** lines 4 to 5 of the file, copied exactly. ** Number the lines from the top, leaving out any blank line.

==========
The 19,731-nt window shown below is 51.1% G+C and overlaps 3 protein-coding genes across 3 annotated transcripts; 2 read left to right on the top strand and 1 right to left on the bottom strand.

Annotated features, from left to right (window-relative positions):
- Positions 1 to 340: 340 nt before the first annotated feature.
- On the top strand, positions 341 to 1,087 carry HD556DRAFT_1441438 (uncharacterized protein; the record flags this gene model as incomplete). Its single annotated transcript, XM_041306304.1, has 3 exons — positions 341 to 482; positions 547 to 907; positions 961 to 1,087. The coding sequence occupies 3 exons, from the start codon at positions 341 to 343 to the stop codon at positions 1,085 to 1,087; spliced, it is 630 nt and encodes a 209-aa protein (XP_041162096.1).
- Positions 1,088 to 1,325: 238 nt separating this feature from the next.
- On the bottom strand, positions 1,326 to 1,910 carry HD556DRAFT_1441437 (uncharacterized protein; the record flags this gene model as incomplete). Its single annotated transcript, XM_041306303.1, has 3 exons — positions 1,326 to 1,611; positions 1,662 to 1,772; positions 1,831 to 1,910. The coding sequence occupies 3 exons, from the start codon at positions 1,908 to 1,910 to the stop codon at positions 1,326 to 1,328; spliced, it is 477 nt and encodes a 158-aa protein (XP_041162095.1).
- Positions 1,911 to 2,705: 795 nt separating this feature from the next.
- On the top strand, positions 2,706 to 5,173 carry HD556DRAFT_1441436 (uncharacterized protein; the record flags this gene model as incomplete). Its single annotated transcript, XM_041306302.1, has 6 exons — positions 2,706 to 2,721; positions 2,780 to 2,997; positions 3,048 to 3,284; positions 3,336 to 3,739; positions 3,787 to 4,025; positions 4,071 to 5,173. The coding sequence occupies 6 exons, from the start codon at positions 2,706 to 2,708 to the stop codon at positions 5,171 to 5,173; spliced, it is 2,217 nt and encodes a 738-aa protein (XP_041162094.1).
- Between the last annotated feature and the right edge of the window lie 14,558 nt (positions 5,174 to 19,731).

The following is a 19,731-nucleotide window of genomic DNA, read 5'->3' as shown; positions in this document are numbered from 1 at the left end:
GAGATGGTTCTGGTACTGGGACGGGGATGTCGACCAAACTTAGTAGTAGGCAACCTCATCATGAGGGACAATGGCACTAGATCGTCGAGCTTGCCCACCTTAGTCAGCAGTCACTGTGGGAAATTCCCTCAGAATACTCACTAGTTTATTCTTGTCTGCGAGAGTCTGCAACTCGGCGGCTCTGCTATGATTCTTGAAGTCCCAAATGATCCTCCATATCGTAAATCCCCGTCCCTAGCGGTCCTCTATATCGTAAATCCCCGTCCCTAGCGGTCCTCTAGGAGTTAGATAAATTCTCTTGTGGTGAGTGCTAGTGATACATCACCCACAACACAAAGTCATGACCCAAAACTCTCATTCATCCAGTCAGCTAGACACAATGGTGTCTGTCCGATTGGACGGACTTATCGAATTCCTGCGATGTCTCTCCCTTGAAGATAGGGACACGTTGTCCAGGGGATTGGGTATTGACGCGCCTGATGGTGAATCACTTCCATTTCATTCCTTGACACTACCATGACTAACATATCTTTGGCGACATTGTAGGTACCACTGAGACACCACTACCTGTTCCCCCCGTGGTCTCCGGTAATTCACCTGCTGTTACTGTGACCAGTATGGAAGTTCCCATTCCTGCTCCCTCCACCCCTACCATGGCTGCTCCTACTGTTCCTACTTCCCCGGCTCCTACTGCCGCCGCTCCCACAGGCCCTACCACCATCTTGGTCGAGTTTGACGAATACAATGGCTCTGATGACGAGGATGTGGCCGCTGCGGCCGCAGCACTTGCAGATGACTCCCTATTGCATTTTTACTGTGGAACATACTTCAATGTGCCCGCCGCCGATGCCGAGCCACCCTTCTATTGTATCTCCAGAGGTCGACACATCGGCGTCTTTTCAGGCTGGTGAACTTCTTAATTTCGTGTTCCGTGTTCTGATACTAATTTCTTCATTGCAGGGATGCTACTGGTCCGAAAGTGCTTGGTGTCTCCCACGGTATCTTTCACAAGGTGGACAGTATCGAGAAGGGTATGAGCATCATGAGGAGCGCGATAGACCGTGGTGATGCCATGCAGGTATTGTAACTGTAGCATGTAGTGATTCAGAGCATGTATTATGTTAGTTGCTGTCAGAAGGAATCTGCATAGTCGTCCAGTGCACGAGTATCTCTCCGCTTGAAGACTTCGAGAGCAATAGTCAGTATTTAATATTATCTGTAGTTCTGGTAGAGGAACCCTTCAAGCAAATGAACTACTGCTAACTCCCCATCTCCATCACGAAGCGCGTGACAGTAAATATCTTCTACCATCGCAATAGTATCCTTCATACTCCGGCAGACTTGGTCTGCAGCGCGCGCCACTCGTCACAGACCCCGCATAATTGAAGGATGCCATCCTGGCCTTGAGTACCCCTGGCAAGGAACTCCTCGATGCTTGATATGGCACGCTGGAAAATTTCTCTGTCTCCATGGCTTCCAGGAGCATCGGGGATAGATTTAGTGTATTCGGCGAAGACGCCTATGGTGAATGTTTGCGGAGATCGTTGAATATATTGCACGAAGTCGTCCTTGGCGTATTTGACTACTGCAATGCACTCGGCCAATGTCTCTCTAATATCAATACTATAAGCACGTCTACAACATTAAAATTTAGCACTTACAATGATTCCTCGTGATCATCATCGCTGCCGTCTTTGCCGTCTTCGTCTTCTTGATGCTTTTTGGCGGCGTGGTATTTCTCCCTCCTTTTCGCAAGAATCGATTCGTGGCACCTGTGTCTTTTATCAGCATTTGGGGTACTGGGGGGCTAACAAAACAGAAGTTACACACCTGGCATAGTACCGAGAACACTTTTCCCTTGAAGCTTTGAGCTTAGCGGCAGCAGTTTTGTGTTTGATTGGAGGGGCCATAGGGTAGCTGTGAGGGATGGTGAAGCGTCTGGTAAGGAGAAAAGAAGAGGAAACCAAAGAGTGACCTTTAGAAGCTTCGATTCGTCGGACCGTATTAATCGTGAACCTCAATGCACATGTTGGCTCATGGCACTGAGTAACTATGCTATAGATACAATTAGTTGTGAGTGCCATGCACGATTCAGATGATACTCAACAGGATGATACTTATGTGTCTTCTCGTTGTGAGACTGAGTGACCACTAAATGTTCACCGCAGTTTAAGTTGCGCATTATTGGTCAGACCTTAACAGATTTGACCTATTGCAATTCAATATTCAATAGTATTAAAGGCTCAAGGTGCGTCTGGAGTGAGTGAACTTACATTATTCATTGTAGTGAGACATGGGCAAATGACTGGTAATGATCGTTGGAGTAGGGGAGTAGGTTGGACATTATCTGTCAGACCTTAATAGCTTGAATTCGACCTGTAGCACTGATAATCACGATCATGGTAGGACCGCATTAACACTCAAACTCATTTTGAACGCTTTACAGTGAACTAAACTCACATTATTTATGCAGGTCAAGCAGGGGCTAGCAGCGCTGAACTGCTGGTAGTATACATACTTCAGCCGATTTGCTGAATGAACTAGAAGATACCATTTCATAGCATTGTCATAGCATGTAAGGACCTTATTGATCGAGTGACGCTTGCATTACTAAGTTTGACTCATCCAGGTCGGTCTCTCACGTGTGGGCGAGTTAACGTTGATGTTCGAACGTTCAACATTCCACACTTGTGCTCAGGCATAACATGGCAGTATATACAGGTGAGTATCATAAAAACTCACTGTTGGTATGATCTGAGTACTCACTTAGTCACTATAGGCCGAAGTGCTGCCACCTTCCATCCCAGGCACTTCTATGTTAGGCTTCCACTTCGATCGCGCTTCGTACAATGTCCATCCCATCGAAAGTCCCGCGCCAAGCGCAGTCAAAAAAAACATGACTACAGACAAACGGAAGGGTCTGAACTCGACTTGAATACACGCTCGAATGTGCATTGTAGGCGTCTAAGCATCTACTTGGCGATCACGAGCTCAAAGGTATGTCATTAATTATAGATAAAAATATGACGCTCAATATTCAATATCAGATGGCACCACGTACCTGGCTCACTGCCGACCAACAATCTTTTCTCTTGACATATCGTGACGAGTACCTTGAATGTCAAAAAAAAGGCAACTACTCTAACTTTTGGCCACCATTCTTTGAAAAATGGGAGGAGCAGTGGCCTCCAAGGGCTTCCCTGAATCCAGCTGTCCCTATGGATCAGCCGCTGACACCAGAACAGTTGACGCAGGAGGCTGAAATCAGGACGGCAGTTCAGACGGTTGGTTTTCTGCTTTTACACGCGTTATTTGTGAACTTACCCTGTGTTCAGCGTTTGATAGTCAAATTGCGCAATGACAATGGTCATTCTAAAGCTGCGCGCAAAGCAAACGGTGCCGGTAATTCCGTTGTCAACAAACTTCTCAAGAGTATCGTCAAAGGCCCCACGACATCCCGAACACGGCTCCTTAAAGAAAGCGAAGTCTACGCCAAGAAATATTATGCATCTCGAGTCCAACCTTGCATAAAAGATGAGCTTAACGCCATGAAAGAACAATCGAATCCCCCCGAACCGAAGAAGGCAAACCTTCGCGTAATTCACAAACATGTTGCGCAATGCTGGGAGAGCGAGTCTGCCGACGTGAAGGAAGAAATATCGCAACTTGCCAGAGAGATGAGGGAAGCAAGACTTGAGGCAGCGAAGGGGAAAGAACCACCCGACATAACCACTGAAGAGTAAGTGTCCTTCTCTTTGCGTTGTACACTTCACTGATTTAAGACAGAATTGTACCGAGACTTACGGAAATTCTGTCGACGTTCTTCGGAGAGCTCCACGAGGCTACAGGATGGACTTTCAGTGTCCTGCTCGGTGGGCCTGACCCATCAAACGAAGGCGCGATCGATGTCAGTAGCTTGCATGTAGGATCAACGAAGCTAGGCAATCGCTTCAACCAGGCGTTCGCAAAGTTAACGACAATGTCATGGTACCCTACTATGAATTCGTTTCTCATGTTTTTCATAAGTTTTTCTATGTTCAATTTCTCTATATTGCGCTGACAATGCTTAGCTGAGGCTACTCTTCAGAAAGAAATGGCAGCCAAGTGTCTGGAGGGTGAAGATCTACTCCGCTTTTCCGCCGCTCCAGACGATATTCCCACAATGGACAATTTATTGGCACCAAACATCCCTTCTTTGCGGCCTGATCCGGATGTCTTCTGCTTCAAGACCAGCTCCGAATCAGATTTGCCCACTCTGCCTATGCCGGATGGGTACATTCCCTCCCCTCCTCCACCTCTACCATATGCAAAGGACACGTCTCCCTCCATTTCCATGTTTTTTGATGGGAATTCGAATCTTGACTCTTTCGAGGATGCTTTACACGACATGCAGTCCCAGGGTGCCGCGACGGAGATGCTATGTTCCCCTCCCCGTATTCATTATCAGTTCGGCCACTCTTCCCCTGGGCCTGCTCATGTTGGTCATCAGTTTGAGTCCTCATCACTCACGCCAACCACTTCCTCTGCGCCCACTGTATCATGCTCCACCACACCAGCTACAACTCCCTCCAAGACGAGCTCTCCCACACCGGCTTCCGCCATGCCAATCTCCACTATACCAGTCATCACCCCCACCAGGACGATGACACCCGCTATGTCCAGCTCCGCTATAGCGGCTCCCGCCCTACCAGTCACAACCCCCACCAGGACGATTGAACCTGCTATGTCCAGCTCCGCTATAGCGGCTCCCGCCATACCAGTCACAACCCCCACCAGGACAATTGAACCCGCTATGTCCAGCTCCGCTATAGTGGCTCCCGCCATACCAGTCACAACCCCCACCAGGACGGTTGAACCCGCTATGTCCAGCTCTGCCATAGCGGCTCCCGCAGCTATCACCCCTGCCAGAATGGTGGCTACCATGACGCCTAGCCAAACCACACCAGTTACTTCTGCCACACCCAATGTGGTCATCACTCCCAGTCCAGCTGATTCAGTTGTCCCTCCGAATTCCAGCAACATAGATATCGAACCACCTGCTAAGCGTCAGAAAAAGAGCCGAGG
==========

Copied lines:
- On the top strand, positions 341 to 1,087 carry HD556DRAFT_1441438 (uncharacterized protein; the record flags this gene model as incomplete). Its single annotated transcript, XM_041306304.1, has 3 exons — positions 341 to 482; positions 547 to 907; positions 961 to 1,087. The coding sequence occupies 3 exons, from the start codon at positions 341 to 343 to the stop codon at positions 1,085 to 1,087; spliced, it is 630 nt and encodes a 209-aa protein (XP_041162096.1).
- Positions 1,088 to 1,325: 238 nt separating this feature from the next.